Gospel Sermons For Sundays After Pentecost (First Third) Cycle C
The widow of Nain, the Gospel story just read: Can you picture the scene?
"A man who had died was being carried out. He was his mother's only son, and she was a widow."
Can you picture it? Can you feel the pathos of her anguish, her hopelessness, her helplessness as she is left alone?
We know her, don't we? We've stood beside the various shapes and forms she has taken in her grief -- the widows and widowers, sons and daughters, mothers and fathers, grandsons and grandmothers. We have seen her, stood beside her, and in our own times, been her.
I am so happy to see you this morning. How are you? (children may respond)
Let's play a game I call “Lost and Found.” Okay? (children respond)
(presenter role plays) Uh, oh, I lost something for today's message. Hmm, I wonder where it could be. It's a box like this. (shows approximate dimensions) (instruct the children to look around the immediate area) (then presenter or child finds it)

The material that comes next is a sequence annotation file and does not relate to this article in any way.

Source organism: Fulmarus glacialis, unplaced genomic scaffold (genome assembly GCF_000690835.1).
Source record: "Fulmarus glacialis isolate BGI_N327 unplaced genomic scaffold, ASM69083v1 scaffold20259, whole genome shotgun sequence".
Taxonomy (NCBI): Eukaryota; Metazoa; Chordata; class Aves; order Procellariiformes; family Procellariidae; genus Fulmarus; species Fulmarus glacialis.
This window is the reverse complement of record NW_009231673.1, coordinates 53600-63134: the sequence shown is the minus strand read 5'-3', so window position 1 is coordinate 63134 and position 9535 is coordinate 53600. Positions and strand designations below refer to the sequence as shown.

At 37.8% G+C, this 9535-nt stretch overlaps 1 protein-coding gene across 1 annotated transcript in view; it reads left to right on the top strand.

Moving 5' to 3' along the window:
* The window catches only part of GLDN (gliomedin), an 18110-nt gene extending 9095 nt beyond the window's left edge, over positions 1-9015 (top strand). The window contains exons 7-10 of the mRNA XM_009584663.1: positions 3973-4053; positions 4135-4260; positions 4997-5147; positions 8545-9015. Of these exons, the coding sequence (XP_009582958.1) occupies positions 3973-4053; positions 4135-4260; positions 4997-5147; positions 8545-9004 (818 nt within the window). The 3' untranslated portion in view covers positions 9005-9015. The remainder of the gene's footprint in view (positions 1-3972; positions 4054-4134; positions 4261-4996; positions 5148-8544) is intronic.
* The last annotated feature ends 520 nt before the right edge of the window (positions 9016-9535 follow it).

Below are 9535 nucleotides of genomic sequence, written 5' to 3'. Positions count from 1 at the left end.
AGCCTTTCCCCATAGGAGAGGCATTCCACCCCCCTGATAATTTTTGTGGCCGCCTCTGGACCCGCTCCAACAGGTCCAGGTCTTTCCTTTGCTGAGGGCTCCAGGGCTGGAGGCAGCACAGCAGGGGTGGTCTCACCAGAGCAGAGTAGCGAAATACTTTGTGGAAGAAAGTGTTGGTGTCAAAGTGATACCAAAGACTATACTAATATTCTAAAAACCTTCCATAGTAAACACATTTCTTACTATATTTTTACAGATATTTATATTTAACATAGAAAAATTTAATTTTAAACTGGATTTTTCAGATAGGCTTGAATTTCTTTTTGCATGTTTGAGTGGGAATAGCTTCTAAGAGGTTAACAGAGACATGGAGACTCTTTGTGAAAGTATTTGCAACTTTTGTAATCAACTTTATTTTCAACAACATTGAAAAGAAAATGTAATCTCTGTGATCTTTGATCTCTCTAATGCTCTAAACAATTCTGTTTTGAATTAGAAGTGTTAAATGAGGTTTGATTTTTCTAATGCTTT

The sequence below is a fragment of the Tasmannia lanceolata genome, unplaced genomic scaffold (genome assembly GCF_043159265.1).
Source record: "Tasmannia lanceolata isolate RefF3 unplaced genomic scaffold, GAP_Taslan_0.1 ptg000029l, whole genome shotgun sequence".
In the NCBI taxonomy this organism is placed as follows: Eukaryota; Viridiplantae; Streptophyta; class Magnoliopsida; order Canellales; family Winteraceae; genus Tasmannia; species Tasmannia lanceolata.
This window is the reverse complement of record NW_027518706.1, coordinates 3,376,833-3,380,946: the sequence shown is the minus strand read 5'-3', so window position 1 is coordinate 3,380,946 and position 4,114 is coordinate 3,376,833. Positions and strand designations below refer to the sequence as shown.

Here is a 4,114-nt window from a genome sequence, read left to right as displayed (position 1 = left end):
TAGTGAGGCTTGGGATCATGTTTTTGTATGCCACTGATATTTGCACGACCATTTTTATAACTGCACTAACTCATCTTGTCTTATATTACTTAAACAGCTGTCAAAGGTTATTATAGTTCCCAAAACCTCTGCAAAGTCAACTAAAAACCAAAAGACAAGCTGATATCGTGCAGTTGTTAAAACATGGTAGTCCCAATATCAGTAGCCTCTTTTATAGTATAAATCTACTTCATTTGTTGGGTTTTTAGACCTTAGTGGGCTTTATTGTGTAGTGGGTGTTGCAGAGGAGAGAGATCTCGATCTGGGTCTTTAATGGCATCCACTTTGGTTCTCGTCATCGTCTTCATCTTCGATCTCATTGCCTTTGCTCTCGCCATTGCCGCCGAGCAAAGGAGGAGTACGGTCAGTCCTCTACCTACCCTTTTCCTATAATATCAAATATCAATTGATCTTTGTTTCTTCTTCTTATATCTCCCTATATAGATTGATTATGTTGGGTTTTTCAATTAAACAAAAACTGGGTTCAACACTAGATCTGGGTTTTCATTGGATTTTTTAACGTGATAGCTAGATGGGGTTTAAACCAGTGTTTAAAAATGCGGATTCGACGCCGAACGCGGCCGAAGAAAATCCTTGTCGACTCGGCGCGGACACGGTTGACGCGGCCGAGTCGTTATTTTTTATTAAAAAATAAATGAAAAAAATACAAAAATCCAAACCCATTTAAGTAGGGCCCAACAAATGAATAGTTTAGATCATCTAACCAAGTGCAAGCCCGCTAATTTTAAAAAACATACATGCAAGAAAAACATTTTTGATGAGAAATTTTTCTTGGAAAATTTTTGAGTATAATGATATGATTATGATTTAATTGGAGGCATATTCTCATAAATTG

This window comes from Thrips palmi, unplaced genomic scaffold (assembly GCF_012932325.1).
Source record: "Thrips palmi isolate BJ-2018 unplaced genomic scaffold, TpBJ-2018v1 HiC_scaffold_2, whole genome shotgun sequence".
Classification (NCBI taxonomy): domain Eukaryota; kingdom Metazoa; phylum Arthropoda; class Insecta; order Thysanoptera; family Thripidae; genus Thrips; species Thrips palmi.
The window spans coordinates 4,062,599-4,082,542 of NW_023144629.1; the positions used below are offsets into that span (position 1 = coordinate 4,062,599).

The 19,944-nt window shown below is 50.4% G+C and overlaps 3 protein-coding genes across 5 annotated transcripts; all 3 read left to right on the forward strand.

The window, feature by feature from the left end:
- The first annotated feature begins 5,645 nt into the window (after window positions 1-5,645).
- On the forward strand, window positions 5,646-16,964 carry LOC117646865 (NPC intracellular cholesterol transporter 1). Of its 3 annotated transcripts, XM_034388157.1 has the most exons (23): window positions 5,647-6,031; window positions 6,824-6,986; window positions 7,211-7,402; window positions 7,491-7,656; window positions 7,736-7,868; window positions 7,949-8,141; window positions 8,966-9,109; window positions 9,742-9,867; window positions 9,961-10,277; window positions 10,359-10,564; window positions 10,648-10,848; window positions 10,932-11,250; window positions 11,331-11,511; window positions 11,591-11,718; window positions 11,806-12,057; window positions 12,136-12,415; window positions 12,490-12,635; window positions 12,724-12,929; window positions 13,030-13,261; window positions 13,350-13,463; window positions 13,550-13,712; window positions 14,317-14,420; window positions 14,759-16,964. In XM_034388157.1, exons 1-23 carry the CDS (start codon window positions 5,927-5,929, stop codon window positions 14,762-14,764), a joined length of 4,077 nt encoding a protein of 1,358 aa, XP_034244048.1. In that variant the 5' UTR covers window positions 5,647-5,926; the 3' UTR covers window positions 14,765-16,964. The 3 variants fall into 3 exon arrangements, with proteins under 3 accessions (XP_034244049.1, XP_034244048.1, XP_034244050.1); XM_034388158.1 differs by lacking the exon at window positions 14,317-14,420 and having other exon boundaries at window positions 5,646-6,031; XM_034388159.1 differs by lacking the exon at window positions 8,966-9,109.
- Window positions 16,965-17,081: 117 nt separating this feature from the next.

Since the Fourth Sunday in Lent has been historically identified as Laetare (Rejoicing Sunday), it is most appropriate that the lessons collectively testify to a theme for which we can rejoice — God saves us by his grace!
In this familiar and well-loved story of the Prodigal Son, I often wonder what happened to the mother of the family. She's totally ignored. So are any daughters. It seems like a completely male stronghold. So much so that I wonder whether perhaps the mother had died some years previously, and that was the cause of much of the unhappiness displayed by both the father and the sons. Or whether the father was such a domineering character that his wife played no real part in family life, but simply bowed her head in compliance with all his wishes, no matter how extreme they were.